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I'm reading in a text file for a simulated compiler, and I'm trying to tokenize all the literals. When I realize it's a number value, I'm trying to store the number. However, since the entire line I'm reading from is a string, I only get the ASCII value for the number (i.e. 0 becomes 48), when I really need the value 0. Is there any way to obtain the literal value from the string/char I'm looking at?


std::string IR = "set 0, read"            
int currentIRIndex = 4 // (looking at the 0 char)    

IR[currentIRIndex] is 0 if I call it from the << operator, and 48 (the ASCII value of 0) if I assign it to an integer.

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Are you looking to convert one character at a time, or parse as many digits as you can find? –  Mark Ransom Apr 28 '14 at 22:10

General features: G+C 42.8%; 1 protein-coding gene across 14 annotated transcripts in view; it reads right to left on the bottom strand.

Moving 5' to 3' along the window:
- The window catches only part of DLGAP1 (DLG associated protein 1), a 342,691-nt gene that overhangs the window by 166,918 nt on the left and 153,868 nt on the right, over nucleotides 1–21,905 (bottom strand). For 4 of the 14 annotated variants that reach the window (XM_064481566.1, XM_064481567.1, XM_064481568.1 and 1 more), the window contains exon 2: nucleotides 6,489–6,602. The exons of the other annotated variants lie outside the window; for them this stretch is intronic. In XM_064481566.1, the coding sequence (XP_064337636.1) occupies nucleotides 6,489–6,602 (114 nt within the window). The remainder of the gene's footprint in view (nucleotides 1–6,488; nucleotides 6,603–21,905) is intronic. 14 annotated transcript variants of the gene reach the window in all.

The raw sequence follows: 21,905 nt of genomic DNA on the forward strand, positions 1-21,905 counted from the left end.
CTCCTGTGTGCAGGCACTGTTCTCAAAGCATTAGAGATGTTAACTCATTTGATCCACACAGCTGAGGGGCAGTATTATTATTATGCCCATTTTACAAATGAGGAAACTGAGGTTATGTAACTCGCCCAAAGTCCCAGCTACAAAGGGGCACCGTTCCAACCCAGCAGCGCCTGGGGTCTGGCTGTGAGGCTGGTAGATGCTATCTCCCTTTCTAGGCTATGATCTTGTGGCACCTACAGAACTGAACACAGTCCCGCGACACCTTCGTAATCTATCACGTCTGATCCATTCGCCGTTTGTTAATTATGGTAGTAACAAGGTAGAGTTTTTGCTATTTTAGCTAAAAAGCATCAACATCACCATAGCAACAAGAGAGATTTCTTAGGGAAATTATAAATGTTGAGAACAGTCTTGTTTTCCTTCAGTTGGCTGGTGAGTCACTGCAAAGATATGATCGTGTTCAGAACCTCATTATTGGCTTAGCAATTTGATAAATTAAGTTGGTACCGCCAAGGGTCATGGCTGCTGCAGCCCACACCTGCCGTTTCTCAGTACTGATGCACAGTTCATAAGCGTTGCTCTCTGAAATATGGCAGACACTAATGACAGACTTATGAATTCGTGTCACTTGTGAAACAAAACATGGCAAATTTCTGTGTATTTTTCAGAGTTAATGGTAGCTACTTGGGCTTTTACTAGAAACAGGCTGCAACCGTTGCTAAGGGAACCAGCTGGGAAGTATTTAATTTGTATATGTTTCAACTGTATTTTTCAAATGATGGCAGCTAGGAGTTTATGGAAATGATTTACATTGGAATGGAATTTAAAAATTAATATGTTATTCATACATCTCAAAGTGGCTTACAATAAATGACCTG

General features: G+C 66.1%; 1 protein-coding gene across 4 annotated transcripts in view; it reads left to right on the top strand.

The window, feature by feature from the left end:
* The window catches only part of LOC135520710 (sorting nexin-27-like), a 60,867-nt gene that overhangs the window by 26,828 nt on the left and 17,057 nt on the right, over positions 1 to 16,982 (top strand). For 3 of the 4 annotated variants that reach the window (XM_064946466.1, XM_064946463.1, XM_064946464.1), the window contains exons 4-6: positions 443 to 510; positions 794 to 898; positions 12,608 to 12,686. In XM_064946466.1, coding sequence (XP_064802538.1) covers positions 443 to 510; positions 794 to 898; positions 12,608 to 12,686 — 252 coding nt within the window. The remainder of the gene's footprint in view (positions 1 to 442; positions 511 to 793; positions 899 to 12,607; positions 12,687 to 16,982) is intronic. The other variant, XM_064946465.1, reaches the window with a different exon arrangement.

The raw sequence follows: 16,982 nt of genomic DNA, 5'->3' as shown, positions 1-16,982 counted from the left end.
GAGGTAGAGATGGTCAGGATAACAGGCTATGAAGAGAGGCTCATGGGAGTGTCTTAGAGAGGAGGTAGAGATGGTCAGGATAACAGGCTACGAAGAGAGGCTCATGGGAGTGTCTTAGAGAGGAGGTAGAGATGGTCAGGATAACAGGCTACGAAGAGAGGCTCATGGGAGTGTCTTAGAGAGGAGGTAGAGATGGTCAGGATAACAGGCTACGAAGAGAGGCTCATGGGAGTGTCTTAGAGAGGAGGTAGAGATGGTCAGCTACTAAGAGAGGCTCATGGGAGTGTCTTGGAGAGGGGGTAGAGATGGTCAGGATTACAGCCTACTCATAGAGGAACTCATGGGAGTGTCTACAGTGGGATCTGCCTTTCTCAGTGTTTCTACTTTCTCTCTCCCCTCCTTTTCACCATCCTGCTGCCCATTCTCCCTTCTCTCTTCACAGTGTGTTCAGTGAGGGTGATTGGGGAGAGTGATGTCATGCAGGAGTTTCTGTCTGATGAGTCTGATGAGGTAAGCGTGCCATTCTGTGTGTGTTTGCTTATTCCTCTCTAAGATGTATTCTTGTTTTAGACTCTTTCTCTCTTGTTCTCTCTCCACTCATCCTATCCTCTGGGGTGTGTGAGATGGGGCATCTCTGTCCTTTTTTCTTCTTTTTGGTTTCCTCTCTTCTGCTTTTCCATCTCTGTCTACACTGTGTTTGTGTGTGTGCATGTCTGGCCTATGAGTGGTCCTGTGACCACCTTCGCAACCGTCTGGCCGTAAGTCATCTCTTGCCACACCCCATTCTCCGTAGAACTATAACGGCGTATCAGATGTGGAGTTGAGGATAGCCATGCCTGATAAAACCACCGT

Though there are many (better) ways to convert a string to a number, I'm surprised you didn't at least consider cout << IR[currentIRIndex] -48 << "\n"; –  DavidO Apr 28 '14 at 22:11
I'm only worried about the current number I'm looking at. @DavidO Oh my gosh....what an easy solution. Talk about functional fixedness..... >_< –  LeoVannini Apr 28 '14 at 22:13
We all have those moments, I suppose. ;) –  DavidO Apr 28 '14 at 22:16

1 Answer 1

up vote 4 down vote accepted
int v = IR[currentIRIndex] - '0';

this will give you the literal value

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This didn't seem to work a few minutes ago, but now seems to work. Thanks again. –  LeoVannini Apr 28 '14 at 22:16
@LeoVannini: Note that this does not always work for the alphabet, but always works for the ten latin numeric digits. –  Mooing Duck Apr 28 '14 at 22:18
this work in your use case with 1 char as a number, if you work with number > 9 this will not and you'll have to use solution to transform a string in int like atoi or boost lexical_cast or direclty with the stream –  Boo Apr 28 '14 at 22:20

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